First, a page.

Finding Young Men’s Fancy

Oct 5, 2008  •  Post A Comment

Advertisers trying to reach the elusive young male demographic, take note: Modern-day dudes are more interested in PlayStations and PCs than pigskin and pilsner.
That’s the verdict from an exhaustive survey of more than 1,100 young men ages 18 to 34 commissioned by guy-centric cable network G4. According to the study—dubbed “Hunting With Lightsabers: A Field Guide to Men 18-34”—today’s hombres are more passionate about the Internet (93%), new technology (88%) and computers (88%) than about professional sports (74%).
Hunting With Lightsabers
“Young guys today are vastly different than guys from even just a few years ago,” said G4 President Neal Tiles. “The old formulas of sports and booze and babes that we used to use to capture young guys isn’t enough anymore. They’re still interested in those things, but it isn’t a formula you can just plug into anymore and automatically be successful.”
In other words, young men do not live on ESPN alone.
The G4 study also finds an overall power shift among men from the jocks and frat-boy crowd to the freaks-and-geeks set. Men under 35 now are likely to boast of their tech savviness rather than be ashamed of their nerdier tendencies.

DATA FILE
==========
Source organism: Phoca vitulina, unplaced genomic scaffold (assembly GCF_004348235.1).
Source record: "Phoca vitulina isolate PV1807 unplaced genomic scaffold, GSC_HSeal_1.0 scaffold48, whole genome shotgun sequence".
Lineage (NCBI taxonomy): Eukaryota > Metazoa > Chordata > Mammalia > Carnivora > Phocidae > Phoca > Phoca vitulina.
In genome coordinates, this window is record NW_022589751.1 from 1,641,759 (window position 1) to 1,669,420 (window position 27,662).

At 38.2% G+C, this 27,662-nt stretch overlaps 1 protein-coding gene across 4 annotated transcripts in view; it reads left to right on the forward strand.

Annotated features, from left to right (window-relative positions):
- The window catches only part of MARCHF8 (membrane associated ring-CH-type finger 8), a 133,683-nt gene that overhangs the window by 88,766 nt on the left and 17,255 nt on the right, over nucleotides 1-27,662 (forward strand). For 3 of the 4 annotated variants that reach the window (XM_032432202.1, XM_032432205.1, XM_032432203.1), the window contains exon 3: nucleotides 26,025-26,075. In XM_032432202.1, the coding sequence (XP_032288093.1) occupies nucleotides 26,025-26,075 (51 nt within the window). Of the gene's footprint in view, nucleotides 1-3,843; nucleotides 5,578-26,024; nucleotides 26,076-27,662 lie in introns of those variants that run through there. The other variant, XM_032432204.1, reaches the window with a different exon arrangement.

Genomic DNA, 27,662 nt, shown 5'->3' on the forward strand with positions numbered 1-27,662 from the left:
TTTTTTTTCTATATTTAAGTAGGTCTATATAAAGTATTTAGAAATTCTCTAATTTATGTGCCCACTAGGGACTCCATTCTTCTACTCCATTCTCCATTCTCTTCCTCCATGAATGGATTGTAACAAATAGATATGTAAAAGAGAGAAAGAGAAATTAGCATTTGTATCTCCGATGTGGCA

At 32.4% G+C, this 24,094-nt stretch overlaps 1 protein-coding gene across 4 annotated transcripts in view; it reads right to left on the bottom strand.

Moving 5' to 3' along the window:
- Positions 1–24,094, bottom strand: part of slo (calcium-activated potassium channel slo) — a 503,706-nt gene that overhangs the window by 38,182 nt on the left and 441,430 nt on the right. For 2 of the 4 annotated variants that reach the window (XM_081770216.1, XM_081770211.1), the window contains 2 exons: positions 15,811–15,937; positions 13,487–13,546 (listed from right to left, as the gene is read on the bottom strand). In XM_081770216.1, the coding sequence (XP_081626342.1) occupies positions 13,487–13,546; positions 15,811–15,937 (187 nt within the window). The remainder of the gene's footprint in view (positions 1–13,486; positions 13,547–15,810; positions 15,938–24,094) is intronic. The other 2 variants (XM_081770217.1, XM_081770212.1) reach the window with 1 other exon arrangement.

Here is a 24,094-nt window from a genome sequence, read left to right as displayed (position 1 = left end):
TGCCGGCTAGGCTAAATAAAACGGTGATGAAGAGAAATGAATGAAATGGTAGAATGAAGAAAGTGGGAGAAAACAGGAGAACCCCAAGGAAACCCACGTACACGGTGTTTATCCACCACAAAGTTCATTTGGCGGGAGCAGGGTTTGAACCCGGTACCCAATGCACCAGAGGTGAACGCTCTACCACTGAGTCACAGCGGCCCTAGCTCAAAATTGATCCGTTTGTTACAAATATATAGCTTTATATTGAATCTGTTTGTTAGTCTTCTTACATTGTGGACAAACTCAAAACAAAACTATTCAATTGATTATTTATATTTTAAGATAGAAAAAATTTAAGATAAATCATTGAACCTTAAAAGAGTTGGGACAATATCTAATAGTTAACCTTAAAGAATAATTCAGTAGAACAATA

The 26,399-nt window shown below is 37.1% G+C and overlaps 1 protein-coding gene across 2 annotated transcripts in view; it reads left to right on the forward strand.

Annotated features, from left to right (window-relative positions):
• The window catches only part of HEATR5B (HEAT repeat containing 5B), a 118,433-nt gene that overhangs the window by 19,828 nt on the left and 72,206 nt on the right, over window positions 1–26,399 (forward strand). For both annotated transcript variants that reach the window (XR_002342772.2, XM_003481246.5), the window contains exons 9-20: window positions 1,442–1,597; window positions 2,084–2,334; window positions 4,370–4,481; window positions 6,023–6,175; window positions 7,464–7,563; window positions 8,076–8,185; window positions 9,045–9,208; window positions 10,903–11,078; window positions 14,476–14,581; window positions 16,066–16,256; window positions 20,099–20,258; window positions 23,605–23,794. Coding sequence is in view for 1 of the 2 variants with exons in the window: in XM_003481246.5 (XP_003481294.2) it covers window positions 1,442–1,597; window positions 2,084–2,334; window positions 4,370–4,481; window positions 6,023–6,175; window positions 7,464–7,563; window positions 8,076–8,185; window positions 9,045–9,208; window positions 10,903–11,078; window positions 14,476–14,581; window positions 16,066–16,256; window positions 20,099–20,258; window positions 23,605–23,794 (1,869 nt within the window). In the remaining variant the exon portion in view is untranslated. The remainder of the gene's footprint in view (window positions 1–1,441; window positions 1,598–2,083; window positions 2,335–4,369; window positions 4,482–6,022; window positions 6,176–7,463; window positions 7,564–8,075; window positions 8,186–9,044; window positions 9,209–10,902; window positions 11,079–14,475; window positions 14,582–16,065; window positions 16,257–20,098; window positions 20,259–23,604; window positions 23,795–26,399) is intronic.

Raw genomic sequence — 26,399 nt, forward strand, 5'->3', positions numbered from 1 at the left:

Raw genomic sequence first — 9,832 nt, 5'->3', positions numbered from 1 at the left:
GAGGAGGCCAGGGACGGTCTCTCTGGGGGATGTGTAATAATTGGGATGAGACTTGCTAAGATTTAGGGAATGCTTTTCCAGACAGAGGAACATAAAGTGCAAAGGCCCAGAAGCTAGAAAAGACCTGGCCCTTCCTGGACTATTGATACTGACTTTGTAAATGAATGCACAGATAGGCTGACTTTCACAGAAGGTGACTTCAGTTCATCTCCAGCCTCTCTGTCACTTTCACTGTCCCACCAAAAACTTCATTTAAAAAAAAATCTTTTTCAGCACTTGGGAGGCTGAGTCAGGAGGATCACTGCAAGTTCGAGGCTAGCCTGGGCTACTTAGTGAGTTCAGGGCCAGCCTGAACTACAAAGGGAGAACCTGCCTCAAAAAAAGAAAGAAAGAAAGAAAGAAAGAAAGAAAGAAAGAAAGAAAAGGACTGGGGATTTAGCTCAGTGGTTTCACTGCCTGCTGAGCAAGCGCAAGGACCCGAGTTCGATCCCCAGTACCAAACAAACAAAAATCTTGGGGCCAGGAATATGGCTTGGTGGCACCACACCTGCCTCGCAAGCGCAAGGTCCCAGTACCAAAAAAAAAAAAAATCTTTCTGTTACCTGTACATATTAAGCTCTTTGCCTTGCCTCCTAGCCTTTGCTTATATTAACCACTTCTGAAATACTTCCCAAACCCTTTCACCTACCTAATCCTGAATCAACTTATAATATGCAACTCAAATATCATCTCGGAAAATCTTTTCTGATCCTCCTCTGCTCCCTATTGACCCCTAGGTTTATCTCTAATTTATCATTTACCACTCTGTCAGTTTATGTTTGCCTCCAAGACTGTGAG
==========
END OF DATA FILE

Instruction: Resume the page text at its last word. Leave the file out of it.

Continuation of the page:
“Athletes were the big names of past generations,” Mr. Tiles said. “Today it’s the founders of YouTube or developers of video games. It’s not your traditional heroes or icons that men identify with anymore.”
G4 greenlit “Hunting With Lightsabers” as a means of backing up some internal assumptions executives at the network had about their target audience, and to give advertisers a better sense of how to reach today’s lads.
Mr. Tiles said the G4 survey shows it’s a fallacy that young men are hard to market to because they don’t watch as much TV anymore.
“A lot of people fall into the trap … of saying that they’re hard to reach,” he said. “But they’re not hard to reach. They’re easy to reach, because they actually consume so much media.”
Getting Engaged
Instead, Mr. Tiles said young men “are hard to engage” because they hop among so many media platforms, from TV and Web sites to mobile phones and videogames.
“If you’re trying to reach them by just advertising on one program, then, yeah, you have a problem,” he said. “The way we’re looking at it is that it’s no longer just about linear TV. We’re engaging our viewers everywhere.”
As for Madison Avenue, just 11% of the men in the survey said they felt understood by advertisers. Nonetheless, most say they’re open to be influenced if the message is right.
Among the techniques that G4’s study suggests might work for advertisers: playing up individuality, emphasizing intelligence and not forcing a message.
More specifically, the survey finds that only 7% of young men admit to following trends and that 74% of identity themselves as “a sensitive guy.”
Somewhere, Alan Alda is smiling.


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